[PLUG-TALK] [PLUG] end of libraries, start of academic web?

Keith Lofstrom keithl at gate.kl-ic.com
Sun Nov 16 10:22:03 PST 2014


On Sat, Nov 15, 2014 at 09:44:07PM -0800, logical american wrote:
> Please see http://www.ams.org/notices/201410/rnoti-p1249.pdf,  as 
> unwarranted trust has been given to computer systems.

The paper isn't about "computer systems" that are untrustworthy, per se.
It is Mathematica that is misprogrammed in the instances the authors
complain about.  A properly programmed, peer-reviewed open source
replacement for Mathematica would also have bugs, but mathematicians
could find and fix them (or spend lots of time arguing about whether
to fix or not).  Finding and fixing would be the New Thing, and the
results of these mathematical labors could directly benefit the whole
of humanity, not just readers of American Mathematical Society journals.

I am not a programmer, yet I have found and fixed lines of code in 
open source software used by millions.  I don't have to understand all
the programming constructs and subtleties to know that a formula is
incorrect, and will fail at corner cases. 

Printing an error on paper propagates it until the last paper copy rots
away (or until we develop the gumption to pencil corrective notes in the
margins of bound journals in academic libraries).  Most of us have more
courage when annotating something online;  and when the source is online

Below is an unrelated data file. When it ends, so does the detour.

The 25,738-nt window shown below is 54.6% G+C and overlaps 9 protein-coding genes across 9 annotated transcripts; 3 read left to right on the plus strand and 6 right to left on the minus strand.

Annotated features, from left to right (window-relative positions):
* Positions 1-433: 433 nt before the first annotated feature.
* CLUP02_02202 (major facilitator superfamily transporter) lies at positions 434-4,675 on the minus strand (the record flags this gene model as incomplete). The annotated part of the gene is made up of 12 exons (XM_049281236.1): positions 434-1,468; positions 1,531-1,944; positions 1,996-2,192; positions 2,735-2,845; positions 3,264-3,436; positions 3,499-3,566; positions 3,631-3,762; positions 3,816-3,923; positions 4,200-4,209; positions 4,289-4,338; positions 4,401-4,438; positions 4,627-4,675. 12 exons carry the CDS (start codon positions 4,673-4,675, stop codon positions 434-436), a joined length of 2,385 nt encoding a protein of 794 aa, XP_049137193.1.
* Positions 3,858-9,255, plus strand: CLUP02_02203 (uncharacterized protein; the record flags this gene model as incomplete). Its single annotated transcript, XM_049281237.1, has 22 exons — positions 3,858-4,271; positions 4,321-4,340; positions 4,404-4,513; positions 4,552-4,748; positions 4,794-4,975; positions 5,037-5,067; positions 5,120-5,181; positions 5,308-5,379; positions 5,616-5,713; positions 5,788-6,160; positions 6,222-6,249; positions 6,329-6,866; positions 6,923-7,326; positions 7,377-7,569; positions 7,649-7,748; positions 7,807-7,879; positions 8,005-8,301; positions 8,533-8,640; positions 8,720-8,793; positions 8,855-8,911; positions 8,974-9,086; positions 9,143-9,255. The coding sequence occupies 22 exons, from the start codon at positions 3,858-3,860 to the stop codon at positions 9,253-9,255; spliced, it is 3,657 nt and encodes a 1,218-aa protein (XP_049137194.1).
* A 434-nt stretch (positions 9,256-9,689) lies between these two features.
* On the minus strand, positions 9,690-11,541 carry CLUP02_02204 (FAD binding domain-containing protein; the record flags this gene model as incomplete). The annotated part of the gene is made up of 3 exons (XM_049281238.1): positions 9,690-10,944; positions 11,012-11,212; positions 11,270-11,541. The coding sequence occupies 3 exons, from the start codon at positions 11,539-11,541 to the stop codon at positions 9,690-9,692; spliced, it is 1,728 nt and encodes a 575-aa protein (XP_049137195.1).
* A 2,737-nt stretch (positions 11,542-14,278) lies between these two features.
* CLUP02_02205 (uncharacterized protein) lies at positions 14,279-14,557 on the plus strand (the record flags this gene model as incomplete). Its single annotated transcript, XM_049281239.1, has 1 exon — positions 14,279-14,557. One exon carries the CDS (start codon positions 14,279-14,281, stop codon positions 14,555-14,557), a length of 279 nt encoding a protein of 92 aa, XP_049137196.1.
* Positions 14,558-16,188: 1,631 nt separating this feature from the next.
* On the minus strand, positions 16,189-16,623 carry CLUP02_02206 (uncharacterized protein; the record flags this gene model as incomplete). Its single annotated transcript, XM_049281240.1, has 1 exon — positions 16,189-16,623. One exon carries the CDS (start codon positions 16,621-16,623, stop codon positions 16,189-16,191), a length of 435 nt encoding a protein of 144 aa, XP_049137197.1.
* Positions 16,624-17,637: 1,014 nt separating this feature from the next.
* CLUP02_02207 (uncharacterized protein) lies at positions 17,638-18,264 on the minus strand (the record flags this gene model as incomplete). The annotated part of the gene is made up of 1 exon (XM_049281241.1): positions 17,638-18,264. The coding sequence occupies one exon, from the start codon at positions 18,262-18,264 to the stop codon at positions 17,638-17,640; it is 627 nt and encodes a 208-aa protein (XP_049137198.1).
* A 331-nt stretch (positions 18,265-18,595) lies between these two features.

and easily annotateable (yay Wikipedia!) anyone on the planet can do so.

Wikipedia is a great example.  It is riddled with errors, but about a
dozen less of them because I've diligently researched corrections.  If
all 7 billion of us spent a few hours per year doing that, Wikipedia
would be the most reliable source of information available to humanity.
And still flawed, but less so.


> This issue needs to be addressed before the information explosion covers 
> the earth.  In other words, just how do we know that all that digital 
> information is really reliable and trustworthy? (or true, even?)  Just 
> who is going to oversee all this?

1) NOTHING is trustworthy.  EVERYTHING must be verified, and if there is
no path to repeated verification, it is dogma, not science.  Credentials
and one time peer review is not enough, because new knowledge bounds old
knowledge, and frequently invalidates it.

2) WHO is going to oversee all this?  Well, first we must lock up all
the self-designated overseers in remote prisons far from impressionable
children and adults.  Oversight is everyone's responsibility, and the
unrestricted oversight of the oversight of others is why knowledge
flourishes in free and open cultures.  Those statements are also worth
questioning, and counterexamples are worthy of study.  To date, every
time a self-nominated overseer has found justification for enforced
oversight resting on political or commercial power, I've found fraud.  

WHO shall oversee?  Every person on the planet, and with proper
genetic engineering and interfacing, every neuron-equipped life
form in the solar system.  Will we ever be free of errors?  Read
Shannon and Gödel, and realize that more knowledge will always
be more attainable than perfect knowledge.  Then read Lessig and
realize that neither is even approachable without freedom.

I could be wrong, of course. :-)

Keith

P.S. I just finished reading "Autumn in the Heavenly Kingdom", about
the Taiping Rebellion / Revolution in China in the 1850s and 60s.  
Because the British trusted a handful of biased officials in Shanghai,
rebellion against the Manchus was crushed with European help, tens of
millions died unnecessarily, and progress in China was delayed more
than half a century.  Information "oversight" can have terrible
consequences.

-- 
Keith Lofstrom          keithl at keithl.com



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